Links: Moral relativism after Capitol coup, liturgical law and a rogue priest

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A reflecting pool is seen near the U.S. Capitol Jan. 9 in Washington. (CNS/Tyler Orsburn)
A reflecting pool is seen near the U.S. Capitol Jan. 9 in Washington. (CNS/Tyler Orsburn)

At the National Catholic Register, Princeton Professor Robert George demonstrates moral relativism in the worst way. He admits, "People who are characterizing this as an attack on our constitutional system are not wrong. It was directed precisely at disrupting a constitutional process." So far, so good. But then he adds, "More of the context is that we have seen violence and lawlessness and people taking the law into their own hands, for months now literally, in cities like Seattle and Portland and Kenosha, and even in Washington, D.C. We can't say that this sin against the law that was committed by a mob yesterday is unique." I make no excuse for any violence, but the protests last summer followed the murder of George Floyd and others, which really happened, and the protests last week were premised on the lie that the election had been stolen. And, there is a difference between throwing a rock at a police station in the middle of the night and storming the U.S. Capitol to disrupt one of its most solemn constitutional obligations. Fr. Robert Sirico appeared on EWTN's "The World Over" with Raymond Arroyo last week and made the same comparison. It doesn't pass the most rudimentary moral smell test.

Arroyo also appeared on Laura Ingraham's Fox News show on Friday night. In one of the most extraordinary examples of what psychologist's call projection, Arroyo complained that the mainstream media was not asking tough questions of Democratic office holders like newly elected Sen. Raphael Warnock and President-elect Joe Biden. This from the man whose interview of President Donald Trump last year deserved an Emmy in the category "bootlicking sycophancy."

Amidst all the commentary on last week's assault on our democracy, much of it fine, one article really stands out, Caitlin Flanagan's "Worst Revolution Ever" at The Atlantic. The money quote:

This week the reign of Donald Trump reached its natural culmination, the activation of an army of white thugs who could be motivated by the oldest trick in the nationalist playbook: the promise that they operated in service of some grand idea — to be explained at a later date — and that it was going to take some head-cracking and bloodletting to be born. 

Every day we get more videos, and see that the attack was more brutal, more obscene, than we had thought before. It is hard to imagine anyone will better capture its grotesqueness than this fine bit of writing.

With Pope Francis' change in liturgical law, explicitly permitting women and girls to serve as acolytes and lectors, and to be installed in such ministries as prescribed in the bishops' Pontifical, we can all set our clocks: How long will it take for conservative venues like EWTN to change what they have on the subject at their website? I am guessing they don't get around to it for some time.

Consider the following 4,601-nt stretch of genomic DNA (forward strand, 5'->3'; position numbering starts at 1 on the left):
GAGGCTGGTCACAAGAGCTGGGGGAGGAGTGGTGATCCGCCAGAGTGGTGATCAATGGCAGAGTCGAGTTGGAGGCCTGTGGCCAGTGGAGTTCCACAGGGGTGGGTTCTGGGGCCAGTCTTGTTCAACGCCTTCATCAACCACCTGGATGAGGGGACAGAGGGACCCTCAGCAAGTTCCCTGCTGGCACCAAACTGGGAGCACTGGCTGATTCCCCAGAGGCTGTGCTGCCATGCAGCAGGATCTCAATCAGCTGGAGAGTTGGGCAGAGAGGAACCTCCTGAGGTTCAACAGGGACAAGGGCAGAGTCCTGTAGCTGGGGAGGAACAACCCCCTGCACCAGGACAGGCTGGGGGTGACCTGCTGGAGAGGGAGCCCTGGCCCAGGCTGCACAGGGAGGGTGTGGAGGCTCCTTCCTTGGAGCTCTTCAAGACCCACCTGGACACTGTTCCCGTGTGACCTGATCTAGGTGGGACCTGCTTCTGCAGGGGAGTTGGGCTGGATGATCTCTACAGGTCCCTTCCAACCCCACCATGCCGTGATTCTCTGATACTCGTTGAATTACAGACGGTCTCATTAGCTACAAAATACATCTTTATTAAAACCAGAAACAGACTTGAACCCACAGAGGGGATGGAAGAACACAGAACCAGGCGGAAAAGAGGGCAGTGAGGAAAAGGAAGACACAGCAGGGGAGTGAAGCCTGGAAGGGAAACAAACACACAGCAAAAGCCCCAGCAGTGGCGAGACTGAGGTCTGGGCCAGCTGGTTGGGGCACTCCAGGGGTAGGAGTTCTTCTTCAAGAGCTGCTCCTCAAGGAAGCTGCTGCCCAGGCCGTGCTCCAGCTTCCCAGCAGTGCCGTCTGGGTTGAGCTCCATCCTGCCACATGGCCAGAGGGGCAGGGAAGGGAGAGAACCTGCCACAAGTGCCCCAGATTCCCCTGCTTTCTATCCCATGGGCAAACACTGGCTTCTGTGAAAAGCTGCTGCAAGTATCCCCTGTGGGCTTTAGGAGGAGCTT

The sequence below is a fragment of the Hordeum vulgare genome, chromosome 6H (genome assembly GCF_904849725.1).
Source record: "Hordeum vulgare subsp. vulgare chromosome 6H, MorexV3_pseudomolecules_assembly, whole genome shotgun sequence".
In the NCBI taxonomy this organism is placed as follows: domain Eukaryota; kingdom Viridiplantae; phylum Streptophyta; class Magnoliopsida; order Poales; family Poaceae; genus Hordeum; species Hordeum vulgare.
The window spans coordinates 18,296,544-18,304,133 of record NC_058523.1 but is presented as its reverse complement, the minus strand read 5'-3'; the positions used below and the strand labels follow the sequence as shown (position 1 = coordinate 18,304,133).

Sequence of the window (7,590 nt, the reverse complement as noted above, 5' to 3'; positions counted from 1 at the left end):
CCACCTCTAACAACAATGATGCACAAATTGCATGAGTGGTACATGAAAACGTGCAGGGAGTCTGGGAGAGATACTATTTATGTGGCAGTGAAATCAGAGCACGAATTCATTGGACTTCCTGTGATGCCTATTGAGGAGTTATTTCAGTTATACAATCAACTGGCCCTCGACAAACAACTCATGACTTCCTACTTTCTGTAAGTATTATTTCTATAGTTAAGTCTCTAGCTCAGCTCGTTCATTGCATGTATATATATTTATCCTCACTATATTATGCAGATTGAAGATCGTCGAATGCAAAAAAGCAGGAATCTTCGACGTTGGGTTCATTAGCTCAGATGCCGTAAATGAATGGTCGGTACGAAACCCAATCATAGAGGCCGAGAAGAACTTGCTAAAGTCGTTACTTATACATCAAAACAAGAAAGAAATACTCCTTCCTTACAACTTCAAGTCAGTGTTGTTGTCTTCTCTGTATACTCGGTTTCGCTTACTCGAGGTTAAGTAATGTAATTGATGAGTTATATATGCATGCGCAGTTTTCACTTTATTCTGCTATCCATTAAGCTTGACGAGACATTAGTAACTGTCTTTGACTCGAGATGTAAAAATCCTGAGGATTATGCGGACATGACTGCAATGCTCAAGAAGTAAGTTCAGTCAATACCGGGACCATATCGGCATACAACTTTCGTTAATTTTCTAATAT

At Commonweal, Matt Sitman has a wonderful reflection on his first visit to Rome during Yuletide last year, and how the intervening year has changed some of his perceptions. A beautiful spiritual reflection indeed:

Most of all, I remember the warmth of Rome's churches, the feeling of stepping in from the cold and seeing a candle flickering against stone. Maybe this is because I was raised in Baptist churches, with their bare white walls, carpeted floors, and empty crosses—places built on the belief that God could never be found in, or through, things. But it was just that possibility that made me Catholic.

Splendid.

Holy Cross Fr. John Jenkins, University of Notre Dame president, issued a powerful statement calling on President Trump to halt the planned executions in the next few days, most notably that of Lisa Montgomery, a woman whose mental instability after years of physical and sexual abuse should especially warrant mercy. Pro-lifers call Trump "the most pro-life president in history" but he is going out with more blood on his despicable hands.

At the Tablet, Christopher Lamb reports that Bishop Donald Hying of Madison, Wisconsin, denied that he ever authorized an exorcism relating to partisan political activity by Fr. John Zuhlsdorf. Lamb also spoke to Bishop Vincenzo Apicella of the Diocese of Velltri-Segni, for which Zuhlsdorf was ordained by Pope John Paul II. Apicella said that Zuhlsdorf never served a day in the diocese, that Hying is responsible for him now, and that he had never read Zuhlsdorf's blog. Lamb quotes the Italian bishop:

"We certainly cannot verify and evaluate from Velletri what is said, written and published in Wisconsin, apart from the fact that, personally, I have never used or contacted any blog or such thing and I have no intention of starting now, given that unfortunately, I belong to a non-digital generation."

But he added: "On the other hand, one who combines arguments of faith and morals with photos of birds, Chinese food and aircraft seats, as well as boasting about a firearms license, speaks for itself and I do not see what theological or scientific credibility he can have." 

Ouch. Hying needs to really rein Zuhlsdorf in because his pernicious reach extends far beyond the boundaries of the diocese.

Michael Sean Winters

Michael Sean Winters covers the nexus of religion and politics for NCR.


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